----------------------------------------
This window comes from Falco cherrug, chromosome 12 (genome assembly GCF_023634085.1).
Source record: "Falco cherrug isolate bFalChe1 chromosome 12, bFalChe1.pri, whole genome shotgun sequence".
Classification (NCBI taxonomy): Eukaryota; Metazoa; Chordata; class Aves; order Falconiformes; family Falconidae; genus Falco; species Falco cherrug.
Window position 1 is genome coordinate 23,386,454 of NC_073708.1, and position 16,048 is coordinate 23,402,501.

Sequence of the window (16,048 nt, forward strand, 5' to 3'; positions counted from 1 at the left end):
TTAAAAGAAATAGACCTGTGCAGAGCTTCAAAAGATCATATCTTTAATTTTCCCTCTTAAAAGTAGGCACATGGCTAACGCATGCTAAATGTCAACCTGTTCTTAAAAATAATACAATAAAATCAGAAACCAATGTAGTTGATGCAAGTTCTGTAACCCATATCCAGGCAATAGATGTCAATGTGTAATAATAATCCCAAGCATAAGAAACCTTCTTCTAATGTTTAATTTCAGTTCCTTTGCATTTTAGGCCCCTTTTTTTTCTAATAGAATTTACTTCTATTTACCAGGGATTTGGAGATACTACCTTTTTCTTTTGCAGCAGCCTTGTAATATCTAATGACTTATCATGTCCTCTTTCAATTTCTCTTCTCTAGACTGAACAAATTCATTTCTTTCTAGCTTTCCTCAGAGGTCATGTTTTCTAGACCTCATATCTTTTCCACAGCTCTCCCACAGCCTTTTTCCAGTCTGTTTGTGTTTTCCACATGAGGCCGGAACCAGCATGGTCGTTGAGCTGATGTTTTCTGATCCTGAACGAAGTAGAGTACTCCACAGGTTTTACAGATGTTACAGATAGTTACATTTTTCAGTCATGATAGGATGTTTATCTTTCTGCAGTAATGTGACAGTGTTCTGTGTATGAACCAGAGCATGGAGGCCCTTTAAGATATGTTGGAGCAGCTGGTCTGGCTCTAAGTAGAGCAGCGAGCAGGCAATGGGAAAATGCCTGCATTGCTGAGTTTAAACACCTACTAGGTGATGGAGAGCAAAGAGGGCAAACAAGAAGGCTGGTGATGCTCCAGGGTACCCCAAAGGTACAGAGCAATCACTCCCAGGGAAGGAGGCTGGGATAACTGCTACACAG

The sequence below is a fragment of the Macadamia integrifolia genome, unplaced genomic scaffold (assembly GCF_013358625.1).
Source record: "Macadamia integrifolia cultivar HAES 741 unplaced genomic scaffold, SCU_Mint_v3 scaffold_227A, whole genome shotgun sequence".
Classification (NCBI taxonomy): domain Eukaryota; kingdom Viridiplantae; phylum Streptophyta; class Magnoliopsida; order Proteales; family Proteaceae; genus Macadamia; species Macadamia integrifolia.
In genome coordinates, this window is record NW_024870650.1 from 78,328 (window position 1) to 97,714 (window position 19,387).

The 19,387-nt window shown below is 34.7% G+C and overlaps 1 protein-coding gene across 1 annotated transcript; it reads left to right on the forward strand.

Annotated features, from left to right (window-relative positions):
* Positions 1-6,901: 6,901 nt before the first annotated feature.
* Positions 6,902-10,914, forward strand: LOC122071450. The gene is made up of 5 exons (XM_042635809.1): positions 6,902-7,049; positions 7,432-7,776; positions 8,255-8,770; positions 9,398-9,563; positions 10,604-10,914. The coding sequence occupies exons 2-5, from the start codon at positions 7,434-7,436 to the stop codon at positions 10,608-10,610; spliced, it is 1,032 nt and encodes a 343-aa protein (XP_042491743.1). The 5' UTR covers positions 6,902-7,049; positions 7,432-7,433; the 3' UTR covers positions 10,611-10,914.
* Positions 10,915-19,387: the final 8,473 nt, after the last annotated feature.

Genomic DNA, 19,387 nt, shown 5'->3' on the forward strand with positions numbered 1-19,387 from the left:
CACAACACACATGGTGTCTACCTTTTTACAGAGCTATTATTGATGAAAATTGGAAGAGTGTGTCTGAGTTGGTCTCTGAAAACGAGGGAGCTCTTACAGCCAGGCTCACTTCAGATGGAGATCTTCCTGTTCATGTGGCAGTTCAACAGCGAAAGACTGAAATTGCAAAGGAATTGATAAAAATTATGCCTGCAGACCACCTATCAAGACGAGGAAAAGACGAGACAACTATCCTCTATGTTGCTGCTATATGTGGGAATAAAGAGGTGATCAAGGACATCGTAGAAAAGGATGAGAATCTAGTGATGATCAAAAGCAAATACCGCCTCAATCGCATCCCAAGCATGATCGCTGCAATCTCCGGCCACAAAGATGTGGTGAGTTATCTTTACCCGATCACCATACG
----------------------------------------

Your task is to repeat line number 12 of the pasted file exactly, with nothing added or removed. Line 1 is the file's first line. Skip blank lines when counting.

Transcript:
Annotated features, from left to right (window-relative positions):